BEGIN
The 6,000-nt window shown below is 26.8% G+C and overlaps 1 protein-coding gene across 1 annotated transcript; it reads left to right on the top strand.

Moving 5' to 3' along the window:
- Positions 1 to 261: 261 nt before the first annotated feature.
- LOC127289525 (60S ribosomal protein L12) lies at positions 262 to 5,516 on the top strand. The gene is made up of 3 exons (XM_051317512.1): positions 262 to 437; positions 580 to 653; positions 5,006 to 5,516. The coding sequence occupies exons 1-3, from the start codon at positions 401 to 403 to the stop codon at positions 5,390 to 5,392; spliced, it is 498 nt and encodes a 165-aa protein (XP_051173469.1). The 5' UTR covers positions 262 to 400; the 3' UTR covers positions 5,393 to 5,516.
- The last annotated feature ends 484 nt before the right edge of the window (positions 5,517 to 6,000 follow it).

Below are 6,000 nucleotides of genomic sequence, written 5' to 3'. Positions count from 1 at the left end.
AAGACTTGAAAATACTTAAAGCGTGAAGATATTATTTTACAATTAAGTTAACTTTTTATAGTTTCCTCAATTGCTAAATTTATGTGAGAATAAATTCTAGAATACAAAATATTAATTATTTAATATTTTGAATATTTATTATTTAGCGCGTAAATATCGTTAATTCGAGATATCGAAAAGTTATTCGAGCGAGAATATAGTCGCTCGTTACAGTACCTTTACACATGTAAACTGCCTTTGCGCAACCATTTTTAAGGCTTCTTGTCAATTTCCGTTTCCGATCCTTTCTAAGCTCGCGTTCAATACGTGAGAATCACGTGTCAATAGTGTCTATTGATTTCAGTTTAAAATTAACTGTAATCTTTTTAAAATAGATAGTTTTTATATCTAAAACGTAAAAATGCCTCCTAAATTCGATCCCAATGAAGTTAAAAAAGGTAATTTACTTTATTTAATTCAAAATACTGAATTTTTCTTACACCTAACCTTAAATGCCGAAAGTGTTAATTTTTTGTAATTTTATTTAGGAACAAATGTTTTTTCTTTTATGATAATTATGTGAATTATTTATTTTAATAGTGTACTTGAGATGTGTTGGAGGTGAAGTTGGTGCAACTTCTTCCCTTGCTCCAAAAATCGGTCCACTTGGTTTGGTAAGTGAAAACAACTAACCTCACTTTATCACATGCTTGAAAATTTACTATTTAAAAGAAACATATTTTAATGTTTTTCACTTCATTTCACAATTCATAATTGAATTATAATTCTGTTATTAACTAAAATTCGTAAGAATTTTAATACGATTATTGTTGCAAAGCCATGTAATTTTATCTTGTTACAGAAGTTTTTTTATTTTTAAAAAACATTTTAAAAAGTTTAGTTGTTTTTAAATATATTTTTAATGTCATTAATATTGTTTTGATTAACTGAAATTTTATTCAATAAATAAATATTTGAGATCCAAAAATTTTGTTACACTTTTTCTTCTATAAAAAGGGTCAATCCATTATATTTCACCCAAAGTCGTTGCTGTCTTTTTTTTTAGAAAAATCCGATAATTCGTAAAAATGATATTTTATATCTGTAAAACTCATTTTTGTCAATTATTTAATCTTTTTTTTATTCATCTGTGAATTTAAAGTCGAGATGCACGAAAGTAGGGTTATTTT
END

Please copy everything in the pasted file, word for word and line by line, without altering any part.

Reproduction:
The 6,000-nt window shown below is 26.8% G+C and overlaps 1 protein-coding gene across 1 annotated transcript; it reads left to right on the top strand.

Moving 5' to 3' along the window:
- Positions 1 to 261: 261 nt before the first annotated feature.
- LOC127289525 (60S ribosomal protein L12) lies at positions 262 to 5,516 on the top strand. The gene is made up of 3 exons (XM_051317512.1): positions 262 to 437; positions 580 to 653; positions 5,006 to 5,516. The coding sequence occupies exons 1-3, from the start codon at positions 401 to 403 to the stop codon at positions 5,390 to 5,392; spliced, it is 498 nt and encodes a 165-aa protein (XP_051173469.1). The 5' UTR covers positions 262 to 400; the 3' UTR covers positions 5,393 to 5,516.
- The last annotated feature ends 484 nt before the right edge of the window (positions 5,517 to 6,000 follow it).

Below are 6,000 nucleotides of genomic sequence, written 5' to 3'. Positions count from 1 at the left end.
AAGACTTGAAAATACTTAAAGCGTGAAGATATTATTTTACAATTAAGTTAACTTTTTATAGTTTCCTCAATTGCTAAATTTATGTGAGAATAAATTCTAGAATACAAAATATTAATTATTTAATATTTTGAATATTTATTATTTAGCGCGTAAATATCGTTAATTCGAGATATCGAAAAGTTATTCGAGCGAGAATATAGTCGCTCGTTACAGTACCTTTACACATGTAAACTGCCTTTGCGCAACCATTTTTAAGGCTTCTTGTCAATTTCCGTTTCCGATCCTTTCTAAGCTCGCGTTCAATACGTGAGAATCACGTGTCAATAGTGTCTATTGATTTCAGTTTAAAATTAACTGTAATCTTTTTAAAATAGATAGTTTTTATATCTAAAACGTAAAAATGCCTCCTAAATTCGATCCCAATGAAGTTAAAAAAGGTAATTTACTTTATTTAATTCAAAATACTGAATTTTTCTTACACCTAACCTTAAATGCCGAAAGTGTTAATTTTTTGTAATTTTATTTAGGAACAAATGTTTTTTCTTTTATGATAATTATGTGAATTATTTATTTTAATAGTGTACTTGAGATGTGTTGGAGGTGAAGTTGGTGCAACTTCTTCCCTTGCTCCAAAAATCGGTCCACTTGGTTTGGTAAGTGAAAACAACTAACCTCACTTTATCACATGCTTGAAAATTTACTATTTAAAAGAAACATATTTTAATGTTTTTCACTTCATTTCACAATTCATAATTGAATTATAATTCTGTTATTAACTAAAATTCGTAAGAATTTTAATACGATTATTGTTGCAAAGCCATGTAATTTTATCTTGTTACAGAAGTTTTTTTATTTTTAAAAAACATTTTAAAAAGTTTAGTTGTTTTTAAATATATTTTTAATGTCATTAATATTGTTTTGATTAACTGAAATTTTATTCAATAAATAAATATTTGAGATCCAAAAATTTTGTTACACTTTTTCTTCTATAAAAAGGGTCAATCCATTATATTTCACCCAAAGTCGTTGCTGTCTTTTTTTTTAGAAAAATCCGATAATTCGTAAAAATGATATTTTATATCTGTAAAACTCATTTTTGTCAATTATTTAATCTTTTTTTTATTCATCTGTGAATTTAAAGTCGAGATGCACGAAAGTAGGGTTATTTT